If you know Barboursville, Virginia, native Zachary Taylor’s name at all, you likely know him from reciting presidents’ names in middle school, or from his prominent role in the Mexican-American War. But Taylor, the 12th president of the United States, also had a brief but tumultuous tenure in Arkansas, commanding the military at Fort Smith from 1841 to 1843. He bristled with locals over construction of the fort, which Taylor considered far too big and expensive.
The locals who profited from selling whiskey and other items to soldiers fought to build up the military installation in Fort Smith. Those locals succeeded in keeping Taylor from halting construction. Taylor closed another fort in his command in present-day Oklahoma instead.
Once he became president in 1849, Taylor put an end to fort construction in Fort Smith, but his decision was reversed once Taylor died in office in 1850 and Millard Fillmore became president.
“Zachary didn’t try to make any friends,” said Billy D. Higgins, associate professor of history at the University of Arkansas at Fort Smith.
Today, there are scant reminders of Taylor’s tenure in Arkansas.
The Arkansas Archaeological Survey performed an excavation in Fort Smith in 2005 near the intersection of 13th and Garrison streets. This plot was once part of Camp Belknap, where Taylor and his troops lived while the fort was under construction. A chimney on the grounds of what is now Immaculate Conception Church was found to be part of a kitchen near Taylor’s cabin, archaeologists Jamie C. Brandon and Jerry E. Hilliard wrote in the book, “Historical Archaeology of Arkansas.”
Former Circuit Judge Jim Spears led a movement to build a statue of Taylor, but the idea got scrapped in favor of a statue of former Deputy Marshal Bass Reeves.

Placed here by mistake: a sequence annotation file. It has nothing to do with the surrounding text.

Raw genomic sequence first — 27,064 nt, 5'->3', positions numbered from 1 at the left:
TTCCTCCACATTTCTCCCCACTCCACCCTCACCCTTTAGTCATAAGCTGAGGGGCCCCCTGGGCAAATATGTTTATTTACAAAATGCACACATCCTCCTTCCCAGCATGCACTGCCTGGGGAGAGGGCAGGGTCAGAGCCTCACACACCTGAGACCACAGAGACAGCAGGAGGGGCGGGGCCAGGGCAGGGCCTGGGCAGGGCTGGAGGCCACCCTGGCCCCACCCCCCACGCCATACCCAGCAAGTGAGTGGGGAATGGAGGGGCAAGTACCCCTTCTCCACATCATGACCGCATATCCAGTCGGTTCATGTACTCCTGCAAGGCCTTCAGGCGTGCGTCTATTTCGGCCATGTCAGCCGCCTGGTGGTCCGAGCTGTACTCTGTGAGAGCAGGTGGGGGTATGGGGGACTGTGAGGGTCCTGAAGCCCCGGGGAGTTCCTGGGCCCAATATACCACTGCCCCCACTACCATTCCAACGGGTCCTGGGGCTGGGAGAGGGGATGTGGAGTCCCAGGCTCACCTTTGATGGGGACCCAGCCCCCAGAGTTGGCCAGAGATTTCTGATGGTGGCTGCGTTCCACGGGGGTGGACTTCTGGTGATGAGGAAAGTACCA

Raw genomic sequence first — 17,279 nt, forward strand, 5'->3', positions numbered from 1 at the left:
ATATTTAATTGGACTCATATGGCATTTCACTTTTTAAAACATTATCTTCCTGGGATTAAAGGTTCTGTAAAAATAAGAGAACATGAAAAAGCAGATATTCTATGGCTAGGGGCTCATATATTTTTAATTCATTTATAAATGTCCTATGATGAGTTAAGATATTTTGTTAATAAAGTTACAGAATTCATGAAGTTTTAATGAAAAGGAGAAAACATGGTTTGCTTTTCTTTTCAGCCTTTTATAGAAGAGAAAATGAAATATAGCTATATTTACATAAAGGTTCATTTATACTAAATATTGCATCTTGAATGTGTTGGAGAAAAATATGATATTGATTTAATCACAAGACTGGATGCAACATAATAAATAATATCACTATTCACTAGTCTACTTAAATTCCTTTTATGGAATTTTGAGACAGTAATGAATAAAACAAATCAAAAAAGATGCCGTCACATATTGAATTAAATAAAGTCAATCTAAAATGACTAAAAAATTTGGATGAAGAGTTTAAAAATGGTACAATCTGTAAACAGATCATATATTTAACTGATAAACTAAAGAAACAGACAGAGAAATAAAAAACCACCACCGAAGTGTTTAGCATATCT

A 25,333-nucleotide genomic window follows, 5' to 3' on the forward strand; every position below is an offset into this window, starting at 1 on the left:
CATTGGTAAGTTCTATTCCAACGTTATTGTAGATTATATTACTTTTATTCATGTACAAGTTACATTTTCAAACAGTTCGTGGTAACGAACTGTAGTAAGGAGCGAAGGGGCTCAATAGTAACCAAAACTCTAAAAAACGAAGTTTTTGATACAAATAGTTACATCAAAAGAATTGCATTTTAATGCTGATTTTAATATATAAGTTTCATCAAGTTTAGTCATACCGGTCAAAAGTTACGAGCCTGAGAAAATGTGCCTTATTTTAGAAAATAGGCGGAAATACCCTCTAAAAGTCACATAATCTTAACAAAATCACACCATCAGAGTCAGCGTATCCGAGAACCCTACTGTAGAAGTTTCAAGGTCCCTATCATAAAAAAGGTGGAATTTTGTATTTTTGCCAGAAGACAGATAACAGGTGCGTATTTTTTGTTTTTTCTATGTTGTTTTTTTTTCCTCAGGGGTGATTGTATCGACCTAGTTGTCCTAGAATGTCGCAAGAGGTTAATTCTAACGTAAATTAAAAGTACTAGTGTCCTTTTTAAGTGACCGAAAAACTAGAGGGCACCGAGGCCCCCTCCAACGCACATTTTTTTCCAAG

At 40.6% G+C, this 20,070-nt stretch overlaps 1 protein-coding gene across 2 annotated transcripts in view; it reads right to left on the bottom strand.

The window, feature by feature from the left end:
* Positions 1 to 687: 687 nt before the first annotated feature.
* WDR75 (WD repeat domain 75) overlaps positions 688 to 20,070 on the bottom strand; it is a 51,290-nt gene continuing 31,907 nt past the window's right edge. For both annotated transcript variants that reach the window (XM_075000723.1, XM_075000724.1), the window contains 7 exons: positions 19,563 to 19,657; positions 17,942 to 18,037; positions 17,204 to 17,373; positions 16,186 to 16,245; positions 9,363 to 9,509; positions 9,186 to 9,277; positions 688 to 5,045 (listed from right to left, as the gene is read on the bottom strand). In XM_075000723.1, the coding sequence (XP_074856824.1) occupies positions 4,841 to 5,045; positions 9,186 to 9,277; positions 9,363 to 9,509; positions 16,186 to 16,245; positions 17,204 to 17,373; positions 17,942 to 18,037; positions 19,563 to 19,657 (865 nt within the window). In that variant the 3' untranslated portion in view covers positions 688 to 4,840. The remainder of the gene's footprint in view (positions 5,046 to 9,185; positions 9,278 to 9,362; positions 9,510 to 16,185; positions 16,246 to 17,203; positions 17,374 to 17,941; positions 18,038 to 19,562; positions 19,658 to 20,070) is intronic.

Taylor’s leadership in Fort Smith and his personal feelings about his work and family life are documented in letters housed at the Pebley Center at the University of Arkansas – Fort Smith. The roughly two dozen letters in Taylor’s hand are available to view on microfilm. In them, Taylor complained about how his superiors were treating him and how he wanted to leave to tend to his plantations in Mississippi and Louisiana.
“He was kind of a sour personality,” Higgins said.
A main source of Taylor’s frustration in Fort Smith was the construction of the huge, expensive fort resembling a large coastal fortification like Fort McHenry in Baltimore. The Fort Smith structure included stone walls designed to be as high as 12 feet. Since Fort Smith didn’t have many masons, some workers had to travel in from out of town.
The design of the fort is a source of curiosity itself because, in addition to being very large, many of the turrets on the fort faced east. The fort was located at the edge of the Western Frontier near independent Texas, while the rest of the United States was located to the east.
Why would Fort Smith need such a large, expensive fortification with turrets facing east toward the United States? There is no hard answer among scholars, Higgins said.
“That’s the $64 question, because three of the five turrets were facing east or one quadrant of the east direction,” Higgins said. “So, the attacks are going to come from where? The U.S. is going to attack itself?”
After less than two years at Fort Smith, Taylor moved to a new post in Texas. He would go on to fame after winning battles in the Mexican-American war. The Whig Party believed Taylor would make a good candidate for president even though he was not interested in politics and there is no record of him having voted in a presidential election. Taylor was elected president in 1848 over Lewis Cass and Martin Van Buren. Arkansas’s three electoral votes went to Cass, the Democratic candidate.
Taylor died in 1850 while in office and was buried in Louisville. He was disinterred in 1991 amid speculation he may have been murdered. An examination found that he died of natural causes, Higgins said.